The feeling that there was something wrong with you further compounded the trauma.

Love Yourself

As you got older the type of abuse you were exposed to probably changed. As a small child you may have been emotionally abused by being ignored and minimized. As a teenager the abuse may have increased to aggressive yelling. hitting, or being thrown out of the house for periods of time.

Layers of Abuse and Trauma

The combinations and layers of abuse, neglect, and trauma that can occur are endless. Each person has their own experience and each person’s past is unique. Your story won’t be just like anyone else’s.

If you feel like something is wrong with you and it feels like it goes back into your teenage years or your childhood, then you probably have complex post traumatic stress disorder. 

I am going to write a series of posts about C-PTSD because I feel that so many people are suffering from this and either do not know that they are, or have no where to turn to for help with it. The results of C-PTSD can be devastating. Most people with C-PTSD have mental illness of one kind or another or a co-morbid condition of more than one mental disorder. 

Depression is common with any kind post traumatic stress disorder. There will also be hyper vigilance about things that feel threatening.

The amygdala has become dysfunctional and the fight or flight mode is likely to turn itself on at the slightest trigger of a memory associated with earlier trauma, even of the trauma happened before your conscious memory can remember.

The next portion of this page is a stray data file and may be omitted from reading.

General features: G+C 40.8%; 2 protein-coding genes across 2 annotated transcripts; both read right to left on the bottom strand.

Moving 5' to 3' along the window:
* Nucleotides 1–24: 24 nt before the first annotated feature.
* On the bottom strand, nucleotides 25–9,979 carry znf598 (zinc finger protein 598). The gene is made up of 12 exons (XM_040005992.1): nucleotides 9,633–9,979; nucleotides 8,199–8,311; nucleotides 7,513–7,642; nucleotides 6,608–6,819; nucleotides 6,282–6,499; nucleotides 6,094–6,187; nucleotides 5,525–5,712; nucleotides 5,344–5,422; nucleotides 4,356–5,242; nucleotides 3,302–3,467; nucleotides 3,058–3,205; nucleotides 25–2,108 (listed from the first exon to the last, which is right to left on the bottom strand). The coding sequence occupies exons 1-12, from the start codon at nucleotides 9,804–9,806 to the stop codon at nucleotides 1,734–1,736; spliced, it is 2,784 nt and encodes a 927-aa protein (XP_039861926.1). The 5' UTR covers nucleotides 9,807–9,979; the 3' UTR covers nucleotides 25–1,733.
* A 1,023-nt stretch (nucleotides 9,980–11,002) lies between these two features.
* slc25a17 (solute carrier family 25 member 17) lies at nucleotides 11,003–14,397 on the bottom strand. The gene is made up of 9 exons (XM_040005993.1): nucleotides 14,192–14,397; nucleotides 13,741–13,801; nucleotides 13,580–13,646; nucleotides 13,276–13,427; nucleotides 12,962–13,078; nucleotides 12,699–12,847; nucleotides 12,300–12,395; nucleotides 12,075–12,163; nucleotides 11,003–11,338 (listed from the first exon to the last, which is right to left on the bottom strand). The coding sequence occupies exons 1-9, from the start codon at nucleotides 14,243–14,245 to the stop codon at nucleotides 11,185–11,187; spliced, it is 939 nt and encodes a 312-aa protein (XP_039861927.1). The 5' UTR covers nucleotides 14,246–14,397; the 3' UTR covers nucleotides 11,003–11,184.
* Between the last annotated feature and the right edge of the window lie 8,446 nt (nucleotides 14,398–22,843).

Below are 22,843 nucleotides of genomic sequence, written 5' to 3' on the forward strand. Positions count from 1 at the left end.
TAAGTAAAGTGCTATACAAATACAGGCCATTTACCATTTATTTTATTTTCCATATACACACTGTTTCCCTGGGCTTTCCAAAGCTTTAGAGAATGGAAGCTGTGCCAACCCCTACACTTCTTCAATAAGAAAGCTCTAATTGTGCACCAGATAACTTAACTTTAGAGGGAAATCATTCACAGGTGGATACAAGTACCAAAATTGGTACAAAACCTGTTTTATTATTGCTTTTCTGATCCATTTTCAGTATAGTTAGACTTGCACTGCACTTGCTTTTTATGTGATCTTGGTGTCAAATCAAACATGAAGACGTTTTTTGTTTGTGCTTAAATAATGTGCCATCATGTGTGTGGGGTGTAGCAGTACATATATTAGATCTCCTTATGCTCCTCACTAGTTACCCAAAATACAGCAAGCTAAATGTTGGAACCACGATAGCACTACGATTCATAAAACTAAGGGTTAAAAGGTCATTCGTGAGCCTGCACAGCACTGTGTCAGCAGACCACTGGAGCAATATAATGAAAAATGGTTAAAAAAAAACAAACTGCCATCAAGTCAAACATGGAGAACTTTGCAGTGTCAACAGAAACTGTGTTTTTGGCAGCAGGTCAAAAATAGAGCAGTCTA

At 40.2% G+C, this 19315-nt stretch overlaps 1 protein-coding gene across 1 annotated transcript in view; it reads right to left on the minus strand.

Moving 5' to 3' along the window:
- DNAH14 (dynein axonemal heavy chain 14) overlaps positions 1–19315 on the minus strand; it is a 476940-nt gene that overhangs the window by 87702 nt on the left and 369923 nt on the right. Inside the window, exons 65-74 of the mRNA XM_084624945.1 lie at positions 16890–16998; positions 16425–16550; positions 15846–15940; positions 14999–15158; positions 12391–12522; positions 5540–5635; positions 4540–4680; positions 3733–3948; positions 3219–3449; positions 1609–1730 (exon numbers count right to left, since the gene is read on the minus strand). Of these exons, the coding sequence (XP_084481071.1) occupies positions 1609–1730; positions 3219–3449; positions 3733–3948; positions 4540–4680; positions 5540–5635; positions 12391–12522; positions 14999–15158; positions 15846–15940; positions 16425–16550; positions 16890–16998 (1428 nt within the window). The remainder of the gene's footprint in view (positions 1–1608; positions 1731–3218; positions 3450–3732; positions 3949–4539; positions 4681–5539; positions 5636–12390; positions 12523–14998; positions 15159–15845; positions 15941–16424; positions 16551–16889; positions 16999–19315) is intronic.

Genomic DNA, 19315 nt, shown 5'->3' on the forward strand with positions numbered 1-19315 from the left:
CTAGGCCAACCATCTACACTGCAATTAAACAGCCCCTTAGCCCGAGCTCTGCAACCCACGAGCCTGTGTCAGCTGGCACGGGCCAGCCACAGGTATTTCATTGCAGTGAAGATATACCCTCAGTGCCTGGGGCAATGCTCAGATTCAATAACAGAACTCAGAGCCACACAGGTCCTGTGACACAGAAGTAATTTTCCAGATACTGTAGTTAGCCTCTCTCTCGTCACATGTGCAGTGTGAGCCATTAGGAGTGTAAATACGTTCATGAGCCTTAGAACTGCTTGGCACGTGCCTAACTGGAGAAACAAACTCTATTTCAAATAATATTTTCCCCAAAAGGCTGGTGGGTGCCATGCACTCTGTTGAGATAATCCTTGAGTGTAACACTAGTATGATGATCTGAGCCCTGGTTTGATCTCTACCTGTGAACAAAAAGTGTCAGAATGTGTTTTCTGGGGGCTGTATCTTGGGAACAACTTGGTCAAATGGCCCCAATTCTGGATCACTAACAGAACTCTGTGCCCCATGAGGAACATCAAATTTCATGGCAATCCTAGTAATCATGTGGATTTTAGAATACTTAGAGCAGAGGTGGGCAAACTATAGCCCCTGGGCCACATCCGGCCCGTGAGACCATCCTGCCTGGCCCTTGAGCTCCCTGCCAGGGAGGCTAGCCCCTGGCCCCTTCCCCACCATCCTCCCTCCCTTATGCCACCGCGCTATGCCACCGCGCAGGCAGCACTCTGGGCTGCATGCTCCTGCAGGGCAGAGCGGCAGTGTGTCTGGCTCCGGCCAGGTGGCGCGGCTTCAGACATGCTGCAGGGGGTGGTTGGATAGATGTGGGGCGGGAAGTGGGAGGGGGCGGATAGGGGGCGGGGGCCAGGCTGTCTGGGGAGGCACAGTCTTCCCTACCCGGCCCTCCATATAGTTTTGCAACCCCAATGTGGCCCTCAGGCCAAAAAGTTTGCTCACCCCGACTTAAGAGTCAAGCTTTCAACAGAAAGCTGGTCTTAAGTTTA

Trauma and abuse can occur in infants and very small children.

The memory from this age cannot be stored in the conscious memory system. The memory will be stored in the subconscious as feelings of fear and being unsafe.

 There can be triggers that set of your fight or flight mode and you do not understand them because they are from when you were too young to remember. If you came from trauma that you do remember, it is very possible that there is also trauma that you do not remember that is from when you were an infant and in your toddler years. 

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Flashbacks are pictures, sights, sounds, feelings and other memories of a traumatic event or situation which come back to our brains like they are happening right now.

Emotional Flashbacks

Emotional flashbacks are a flooding of a negative feeling that overcomes you when something triggers a past trauma. Emotional flashbacks may come to you like anxiety attack or a wave of depression. They may come in form a sudden distrust of a person or situation that is triggering the memory of a past abuse.

Realizing that we may not remember all of the reasons why we experience floods of seemingly illogical emotions can help us to heal from our trauma.

We never feel things for no reason. People may tell you that you are overly sensitive or too thin skinned or that you tend to over-react to things, but you are none of those things.